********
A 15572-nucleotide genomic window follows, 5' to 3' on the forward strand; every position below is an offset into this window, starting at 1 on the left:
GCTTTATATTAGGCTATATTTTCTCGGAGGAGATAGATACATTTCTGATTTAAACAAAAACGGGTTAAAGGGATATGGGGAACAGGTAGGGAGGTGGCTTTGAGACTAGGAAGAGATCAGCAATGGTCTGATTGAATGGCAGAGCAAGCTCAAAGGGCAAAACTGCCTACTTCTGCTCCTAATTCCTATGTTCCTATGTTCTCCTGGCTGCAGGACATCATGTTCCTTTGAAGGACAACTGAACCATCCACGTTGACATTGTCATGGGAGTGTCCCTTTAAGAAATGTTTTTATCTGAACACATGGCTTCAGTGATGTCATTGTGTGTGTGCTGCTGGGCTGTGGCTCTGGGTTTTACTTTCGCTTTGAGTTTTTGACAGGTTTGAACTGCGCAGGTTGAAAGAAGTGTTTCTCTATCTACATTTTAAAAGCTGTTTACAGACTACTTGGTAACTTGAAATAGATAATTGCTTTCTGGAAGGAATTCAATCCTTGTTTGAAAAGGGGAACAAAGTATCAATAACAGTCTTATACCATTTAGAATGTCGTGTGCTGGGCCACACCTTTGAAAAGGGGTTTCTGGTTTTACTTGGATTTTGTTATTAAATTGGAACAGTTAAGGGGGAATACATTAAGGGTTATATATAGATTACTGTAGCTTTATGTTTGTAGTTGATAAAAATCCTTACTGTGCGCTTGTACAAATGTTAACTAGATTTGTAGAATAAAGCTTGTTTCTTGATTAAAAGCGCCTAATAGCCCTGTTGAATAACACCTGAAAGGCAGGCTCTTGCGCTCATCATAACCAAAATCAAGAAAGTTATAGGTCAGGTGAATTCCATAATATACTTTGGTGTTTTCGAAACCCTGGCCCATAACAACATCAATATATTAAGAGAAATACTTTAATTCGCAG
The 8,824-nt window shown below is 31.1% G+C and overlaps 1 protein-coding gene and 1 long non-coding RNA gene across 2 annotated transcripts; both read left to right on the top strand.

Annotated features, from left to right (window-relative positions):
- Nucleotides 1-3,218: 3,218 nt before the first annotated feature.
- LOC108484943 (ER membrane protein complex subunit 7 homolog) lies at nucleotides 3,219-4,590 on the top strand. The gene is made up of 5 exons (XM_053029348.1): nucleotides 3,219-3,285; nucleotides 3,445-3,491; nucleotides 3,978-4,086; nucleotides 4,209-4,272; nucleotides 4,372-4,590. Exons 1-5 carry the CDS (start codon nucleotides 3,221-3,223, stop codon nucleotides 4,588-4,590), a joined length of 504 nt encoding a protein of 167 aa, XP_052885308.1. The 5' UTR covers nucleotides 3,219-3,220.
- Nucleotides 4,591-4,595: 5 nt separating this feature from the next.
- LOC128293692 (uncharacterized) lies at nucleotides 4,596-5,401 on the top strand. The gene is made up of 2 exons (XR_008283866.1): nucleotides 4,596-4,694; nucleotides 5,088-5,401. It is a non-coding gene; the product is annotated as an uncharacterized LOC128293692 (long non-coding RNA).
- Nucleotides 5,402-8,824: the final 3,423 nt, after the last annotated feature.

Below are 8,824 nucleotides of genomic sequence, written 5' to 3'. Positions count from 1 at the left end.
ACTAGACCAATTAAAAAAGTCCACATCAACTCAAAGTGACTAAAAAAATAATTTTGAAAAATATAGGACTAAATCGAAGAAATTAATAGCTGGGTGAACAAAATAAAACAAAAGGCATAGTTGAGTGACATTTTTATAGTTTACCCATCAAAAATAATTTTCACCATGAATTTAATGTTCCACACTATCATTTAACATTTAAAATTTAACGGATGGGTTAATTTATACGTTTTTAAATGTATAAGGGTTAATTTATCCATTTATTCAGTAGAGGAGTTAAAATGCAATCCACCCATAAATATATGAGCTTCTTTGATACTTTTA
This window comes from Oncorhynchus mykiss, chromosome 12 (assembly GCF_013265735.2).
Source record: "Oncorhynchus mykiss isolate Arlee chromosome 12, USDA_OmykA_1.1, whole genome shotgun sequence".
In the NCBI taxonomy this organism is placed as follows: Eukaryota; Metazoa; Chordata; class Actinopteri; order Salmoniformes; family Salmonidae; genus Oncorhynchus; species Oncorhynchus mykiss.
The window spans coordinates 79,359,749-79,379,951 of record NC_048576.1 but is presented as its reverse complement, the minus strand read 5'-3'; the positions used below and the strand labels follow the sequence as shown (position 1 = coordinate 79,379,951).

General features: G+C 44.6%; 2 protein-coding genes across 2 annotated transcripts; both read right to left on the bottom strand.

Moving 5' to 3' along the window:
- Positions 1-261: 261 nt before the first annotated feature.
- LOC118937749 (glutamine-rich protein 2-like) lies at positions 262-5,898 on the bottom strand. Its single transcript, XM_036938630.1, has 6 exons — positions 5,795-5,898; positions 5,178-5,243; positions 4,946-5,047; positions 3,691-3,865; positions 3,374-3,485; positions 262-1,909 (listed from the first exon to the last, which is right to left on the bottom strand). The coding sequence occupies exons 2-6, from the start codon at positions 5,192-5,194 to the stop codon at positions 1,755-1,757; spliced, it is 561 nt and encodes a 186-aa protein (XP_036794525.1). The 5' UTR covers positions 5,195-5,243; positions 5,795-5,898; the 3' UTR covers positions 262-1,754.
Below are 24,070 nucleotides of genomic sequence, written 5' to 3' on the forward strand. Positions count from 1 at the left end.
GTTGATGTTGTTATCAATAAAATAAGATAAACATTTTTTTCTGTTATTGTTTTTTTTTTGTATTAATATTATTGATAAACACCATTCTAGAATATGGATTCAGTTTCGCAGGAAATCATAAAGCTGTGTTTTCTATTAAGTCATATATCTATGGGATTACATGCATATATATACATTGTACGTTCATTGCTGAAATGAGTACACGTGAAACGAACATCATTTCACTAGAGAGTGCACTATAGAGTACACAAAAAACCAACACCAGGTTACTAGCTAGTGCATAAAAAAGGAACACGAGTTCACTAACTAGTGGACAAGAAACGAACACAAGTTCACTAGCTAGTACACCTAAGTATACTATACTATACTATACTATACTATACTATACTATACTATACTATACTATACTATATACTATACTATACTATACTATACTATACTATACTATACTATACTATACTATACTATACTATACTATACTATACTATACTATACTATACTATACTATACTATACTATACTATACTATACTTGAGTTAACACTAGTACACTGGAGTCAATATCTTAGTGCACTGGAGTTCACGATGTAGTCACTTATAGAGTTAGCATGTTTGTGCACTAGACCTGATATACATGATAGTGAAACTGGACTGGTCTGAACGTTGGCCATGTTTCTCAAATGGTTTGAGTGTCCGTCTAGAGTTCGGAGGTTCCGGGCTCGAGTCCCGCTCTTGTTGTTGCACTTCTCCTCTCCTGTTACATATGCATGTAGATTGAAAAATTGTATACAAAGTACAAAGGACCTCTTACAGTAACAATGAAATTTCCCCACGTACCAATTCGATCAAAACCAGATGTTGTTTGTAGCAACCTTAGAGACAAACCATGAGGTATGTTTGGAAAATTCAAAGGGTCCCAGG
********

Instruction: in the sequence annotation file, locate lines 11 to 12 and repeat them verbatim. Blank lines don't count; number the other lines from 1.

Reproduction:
ACTAGACCAATTAAAAAAGTCCACATCAACTCAAAGTGACTAAAAAAATAATTTTGAAAAATATAGGACTAAATCGAAGAAATTAATAGCTGGGTGAACAAAATAAAACAAAAGGCATAGTTGAGTGACATTTTTATAGTTTACCCATCAAAAATAATTTTCACCATGAATTTAATGTTCCACACTATCATTTAACATTTAAAATTTAACGGATGGGTTAATTTATACGTTTTTAAATGTATAAGGGTTAATTTATCCATTTATTCAGTAGAGGAGTTAAAATGCAATCCACCCATAAATATATGAGCTTCTTTGATACTTTTA
This window comes from Oncorhynchus mykiss, chromosome 12 (assembly GCF_013265735.2).